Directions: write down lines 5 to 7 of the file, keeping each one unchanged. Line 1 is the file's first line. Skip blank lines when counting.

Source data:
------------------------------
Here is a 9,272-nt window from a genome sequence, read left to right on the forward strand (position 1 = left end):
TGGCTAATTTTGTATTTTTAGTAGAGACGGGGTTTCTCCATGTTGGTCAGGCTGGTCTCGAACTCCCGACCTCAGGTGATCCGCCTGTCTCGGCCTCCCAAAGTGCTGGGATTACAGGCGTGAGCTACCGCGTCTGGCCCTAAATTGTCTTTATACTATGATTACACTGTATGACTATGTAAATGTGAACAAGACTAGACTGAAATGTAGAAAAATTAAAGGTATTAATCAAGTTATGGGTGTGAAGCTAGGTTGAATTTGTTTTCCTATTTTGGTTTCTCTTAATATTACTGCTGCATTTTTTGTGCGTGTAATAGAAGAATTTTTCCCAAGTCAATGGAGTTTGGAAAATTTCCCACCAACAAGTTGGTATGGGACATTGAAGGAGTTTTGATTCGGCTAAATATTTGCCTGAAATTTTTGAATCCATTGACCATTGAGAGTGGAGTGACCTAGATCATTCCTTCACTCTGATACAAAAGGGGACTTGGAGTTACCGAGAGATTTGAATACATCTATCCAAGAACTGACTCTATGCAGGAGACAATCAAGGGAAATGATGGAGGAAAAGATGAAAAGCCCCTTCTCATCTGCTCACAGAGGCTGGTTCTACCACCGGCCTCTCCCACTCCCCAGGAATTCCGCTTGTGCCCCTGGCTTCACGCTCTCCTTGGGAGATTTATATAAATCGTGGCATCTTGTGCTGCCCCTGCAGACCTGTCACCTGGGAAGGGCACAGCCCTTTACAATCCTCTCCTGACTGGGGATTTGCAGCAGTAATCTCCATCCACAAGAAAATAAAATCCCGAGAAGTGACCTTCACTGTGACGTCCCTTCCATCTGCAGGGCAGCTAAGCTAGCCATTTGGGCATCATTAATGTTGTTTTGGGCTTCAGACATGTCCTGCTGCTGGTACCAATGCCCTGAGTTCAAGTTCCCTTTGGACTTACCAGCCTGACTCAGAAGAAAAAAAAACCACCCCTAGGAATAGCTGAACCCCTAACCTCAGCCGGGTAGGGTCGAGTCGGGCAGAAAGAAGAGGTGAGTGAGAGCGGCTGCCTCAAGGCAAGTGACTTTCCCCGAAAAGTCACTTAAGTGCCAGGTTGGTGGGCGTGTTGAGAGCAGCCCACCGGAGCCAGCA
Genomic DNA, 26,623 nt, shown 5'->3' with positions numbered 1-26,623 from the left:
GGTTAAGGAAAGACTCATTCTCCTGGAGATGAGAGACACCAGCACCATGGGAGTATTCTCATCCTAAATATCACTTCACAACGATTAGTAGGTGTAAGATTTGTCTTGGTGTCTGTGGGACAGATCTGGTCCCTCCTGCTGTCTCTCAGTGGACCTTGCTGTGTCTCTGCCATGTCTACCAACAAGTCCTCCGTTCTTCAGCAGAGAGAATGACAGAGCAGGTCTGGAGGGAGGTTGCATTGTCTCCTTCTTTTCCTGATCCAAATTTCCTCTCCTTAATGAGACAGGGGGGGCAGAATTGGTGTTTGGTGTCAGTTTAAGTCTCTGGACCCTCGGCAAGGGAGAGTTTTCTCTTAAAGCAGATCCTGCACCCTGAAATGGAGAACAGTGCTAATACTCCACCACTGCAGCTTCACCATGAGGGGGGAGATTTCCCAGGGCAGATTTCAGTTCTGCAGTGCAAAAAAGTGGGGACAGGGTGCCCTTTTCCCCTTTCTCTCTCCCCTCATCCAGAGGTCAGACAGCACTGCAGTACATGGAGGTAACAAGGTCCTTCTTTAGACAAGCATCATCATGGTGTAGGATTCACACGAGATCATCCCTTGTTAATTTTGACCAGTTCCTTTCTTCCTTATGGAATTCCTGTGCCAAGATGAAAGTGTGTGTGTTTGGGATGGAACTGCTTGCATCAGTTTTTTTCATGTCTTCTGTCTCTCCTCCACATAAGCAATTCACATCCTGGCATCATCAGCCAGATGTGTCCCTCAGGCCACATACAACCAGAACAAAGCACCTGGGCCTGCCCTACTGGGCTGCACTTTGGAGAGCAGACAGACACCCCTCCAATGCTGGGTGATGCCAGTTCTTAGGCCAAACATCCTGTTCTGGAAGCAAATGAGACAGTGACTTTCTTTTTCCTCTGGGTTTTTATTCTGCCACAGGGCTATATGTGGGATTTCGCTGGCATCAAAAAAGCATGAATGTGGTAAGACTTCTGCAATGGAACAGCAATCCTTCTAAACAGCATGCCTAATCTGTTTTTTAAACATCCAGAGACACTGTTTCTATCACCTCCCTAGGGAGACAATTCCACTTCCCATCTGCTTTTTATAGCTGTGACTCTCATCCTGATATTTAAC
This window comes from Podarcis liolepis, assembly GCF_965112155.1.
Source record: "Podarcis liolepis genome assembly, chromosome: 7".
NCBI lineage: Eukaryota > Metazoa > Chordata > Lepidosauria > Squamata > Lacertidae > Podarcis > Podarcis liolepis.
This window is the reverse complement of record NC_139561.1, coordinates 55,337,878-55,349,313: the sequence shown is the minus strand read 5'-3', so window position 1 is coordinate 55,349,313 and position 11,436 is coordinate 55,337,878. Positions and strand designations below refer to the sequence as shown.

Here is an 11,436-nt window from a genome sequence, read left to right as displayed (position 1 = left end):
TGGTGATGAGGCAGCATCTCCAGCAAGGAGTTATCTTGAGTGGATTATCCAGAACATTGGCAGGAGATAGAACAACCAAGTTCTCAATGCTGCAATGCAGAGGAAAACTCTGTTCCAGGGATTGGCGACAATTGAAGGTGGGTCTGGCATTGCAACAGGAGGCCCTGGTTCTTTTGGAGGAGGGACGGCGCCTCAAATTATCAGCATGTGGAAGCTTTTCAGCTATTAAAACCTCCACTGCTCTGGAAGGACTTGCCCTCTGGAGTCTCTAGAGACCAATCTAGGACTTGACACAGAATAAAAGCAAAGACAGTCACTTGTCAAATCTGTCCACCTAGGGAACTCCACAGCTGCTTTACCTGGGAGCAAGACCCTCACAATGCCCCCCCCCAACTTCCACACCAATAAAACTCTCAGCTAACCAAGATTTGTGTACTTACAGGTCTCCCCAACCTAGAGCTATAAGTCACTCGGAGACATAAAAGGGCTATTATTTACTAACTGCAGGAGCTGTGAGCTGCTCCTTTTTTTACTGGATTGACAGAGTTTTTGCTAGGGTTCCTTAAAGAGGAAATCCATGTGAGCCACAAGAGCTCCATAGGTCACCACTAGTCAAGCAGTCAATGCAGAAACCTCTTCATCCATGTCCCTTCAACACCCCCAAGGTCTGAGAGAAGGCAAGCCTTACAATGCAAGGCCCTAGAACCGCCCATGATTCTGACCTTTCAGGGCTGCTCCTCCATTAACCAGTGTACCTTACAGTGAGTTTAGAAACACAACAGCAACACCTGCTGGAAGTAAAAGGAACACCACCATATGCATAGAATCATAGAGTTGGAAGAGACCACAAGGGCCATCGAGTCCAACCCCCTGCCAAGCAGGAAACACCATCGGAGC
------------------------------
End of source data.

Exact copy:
This window comes from Podarcis liolepis, assembly GCF_965112155.1.
Source record: "Podarcis liolepis genome assembly, chromosome: 7".
NCBI lineage: Eukaryota > Metazoa > Chordata > Lepidosauria > Squamata > Lacertidae > Podarcis > Podarcis liolepis.